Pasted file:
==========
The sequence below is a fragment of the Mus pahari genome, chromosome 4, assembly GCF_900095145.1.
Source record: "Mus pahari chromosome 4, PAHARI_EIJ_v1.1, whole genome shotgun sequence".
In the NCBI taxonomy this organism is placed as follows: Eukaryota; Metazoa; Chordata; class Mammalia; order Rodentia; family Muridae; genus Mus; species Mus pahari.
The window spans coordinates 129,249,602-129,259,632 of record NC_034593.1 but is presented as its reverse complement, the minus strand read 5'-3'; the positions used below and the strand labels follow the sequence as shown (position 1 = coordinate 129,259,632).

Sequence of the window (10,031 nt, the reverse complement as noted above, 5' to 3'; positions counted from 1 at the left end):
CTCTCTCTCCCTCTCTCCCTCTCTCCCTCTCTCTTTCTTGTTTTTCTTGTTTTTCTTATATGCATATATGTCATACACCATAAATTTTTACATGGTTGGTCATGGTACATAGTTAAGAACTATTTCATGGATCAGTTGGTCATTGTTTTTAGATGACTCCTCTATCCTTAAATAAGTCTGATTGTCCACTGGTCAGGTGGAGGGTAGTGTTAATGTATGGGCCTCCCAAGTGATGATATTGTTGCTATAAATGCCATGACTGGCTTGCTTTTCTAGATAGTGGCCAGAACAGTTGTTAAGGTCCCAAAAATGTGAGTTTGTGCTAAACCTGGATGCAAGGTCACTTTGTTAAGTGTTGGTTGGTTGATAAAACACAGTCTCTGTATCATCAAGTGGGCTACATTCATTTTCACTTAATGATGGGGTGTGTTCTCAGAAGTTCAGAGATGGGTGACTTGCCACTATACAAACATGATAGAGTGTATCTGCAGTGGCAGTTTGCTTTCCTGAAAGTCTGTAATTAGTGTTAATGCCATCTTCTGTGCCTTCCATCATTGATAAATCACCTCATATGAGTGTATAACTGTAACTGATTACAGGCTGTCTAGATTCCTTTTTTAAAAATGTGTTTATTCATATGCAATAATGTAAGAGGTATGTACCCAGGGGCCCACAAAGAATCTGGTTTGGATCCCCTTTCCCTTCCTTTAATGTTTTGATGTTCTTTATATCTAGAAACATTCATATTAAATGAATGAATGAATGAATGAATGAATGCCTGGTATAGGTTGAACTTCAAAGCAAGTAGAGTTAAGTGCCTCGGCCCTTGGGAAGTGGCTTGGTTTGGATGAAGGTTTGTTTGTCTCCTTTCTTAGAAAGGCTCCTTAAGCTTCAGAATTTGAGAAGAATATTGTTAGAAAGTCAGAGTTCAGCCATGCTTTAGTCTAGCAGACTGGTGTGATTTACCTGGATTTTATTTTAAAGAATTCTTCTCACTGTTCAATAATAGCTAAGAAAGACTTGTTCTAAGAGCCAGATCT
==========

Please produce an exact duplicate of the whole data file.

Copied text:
The sequence below is a fragment of the Mus pahari genome, chromosome 4, assembly GCF_900095145.1.
Source record: "Mus pahari chromosome 4, PAHARI_EIJ_v1.1, whole genome shotgun sequence".
In the NCBI taxonomy this organism is placed as follows: Eukaryota; Metazoa; Chordata; class Mammalia; order Rodentia; family Muridae; genus Mus; species Mus pahari.
The window spans coordinates 129,249,602-129,259,632 of record NC_034593.1 but is presented as its reverse complement, the minus strand read 5'-3'; the positions used below and the strand labels follow the sequence as shown (position 1 = coordinate 129,259,632).

Sequence of the window (10,031 nt, the reverse complement as noted above, 5' to 3'; positions counted from 1 at the left end):
CTCTCTCTCCCTCTCTCCCTCTCTCCCTCTCTCTTTCTTGTTTTTCTTGTTTTTCTTATATGCATATATGTCATACACCATAAATTTTTACATGGTTGGTCATGGTACATAGTTAAGAACTATTTCATGGATCAGTTGGTCATTGTTTTTAGATGACTCCTCTATCCTTAAATAAGTCTGATTGTCCACTGGTCAGGTGGAGGGTAGTGTTAATGTATGGGCCTCCCAAGTGATGATATTGTTGCTATAAATGCCATGACTGGCTTGCTTTTCTAGATAGTGGCCAGAACAGTTGTTAAGGTCCCAAAAATGTGAGTTTGTGCTAAACCTGGATGCAAGGTCACTTTGTTAAGTGTTGGTTGGTTGATAAAACACAGTCTCTGTATCATCAAGTGGGCTACATTCATTTTCACTTAATGATGGGGTGTGTTCTCAGAAGTTCAGAGATGGGTGACTTGCCACTATACAAACATGATAGAGTGTATCTGCAGTGGCAGTTTGCTTTCCTGAAAGTCTGTAATTAGTGTTAATGCCATCTTCTGTGCCTTCCATCATTGATAAATCACCTCATATGAGTGTATAACTGTAACTGATTACAGGCTGTCTAGATTCCTTTTTTAAAAATGTGTTTATTCATATGCAATAATGTAAGAGGTATGTACCCAGGGGCCCACAAAGAATCTGGTTTGGATCCCCTTTCCCTTCCTTTAATGTTTTGATGTTCTTTATATCTAGAAACATTCATATTAAATGAATGAATGAATGAATGAATGAATGCCTGGTATAGGTTGAACTTCAAAGCAAGTAGAGTTAAGTGCCTCGGCCCTTGGGAAGTGGCTTGGTTTGGATGAAGGTTTGTTTGTCTCCTTTCTTAGAAAGGCTCCTTAAGCTTCAGAATTTGAGAAGAATATTGTTAGAAAGTCAGAGTTCAGCCATGCTTTAGTCTAGCAGACTGGTGTGATTTACCTGGATTTTATTTTAAAGAATTCTTCTCACTGTTCAATAATAGCTAAGAAAGACTTGTTCTAAGAGCCAGATCT